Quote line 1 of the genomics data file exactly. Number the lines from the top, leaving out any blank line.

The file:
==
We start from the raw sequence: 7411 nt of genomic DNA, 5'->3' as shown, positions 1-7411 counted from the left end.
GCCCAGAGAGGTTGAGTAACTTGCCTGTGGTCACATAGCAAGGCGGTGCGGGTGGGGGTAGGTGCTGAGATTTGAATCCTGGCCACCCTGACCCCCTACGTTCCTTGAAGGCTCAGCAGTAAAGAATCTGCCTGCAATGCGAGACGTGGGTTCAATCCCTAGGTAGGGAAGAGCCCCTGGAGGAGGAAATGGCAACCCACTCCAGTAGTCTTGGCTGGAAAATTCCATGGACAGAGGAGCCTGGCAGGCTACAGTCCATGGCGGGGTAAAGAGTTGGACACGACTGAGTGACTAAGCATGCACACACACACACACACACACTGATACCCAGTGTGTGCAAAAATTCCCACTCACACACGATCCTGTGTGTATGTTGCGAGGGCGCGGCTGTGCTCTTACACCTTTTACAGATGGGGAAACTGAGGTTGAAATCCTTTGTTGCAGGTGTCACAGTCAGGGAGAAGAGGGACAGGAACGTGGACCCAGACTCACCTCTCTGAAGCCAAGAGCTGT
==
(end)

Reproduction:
We start from the raw sequence: 7411 nt of genomic DNA, 5'->3' as shown, positions 1-7411 counted from the left end.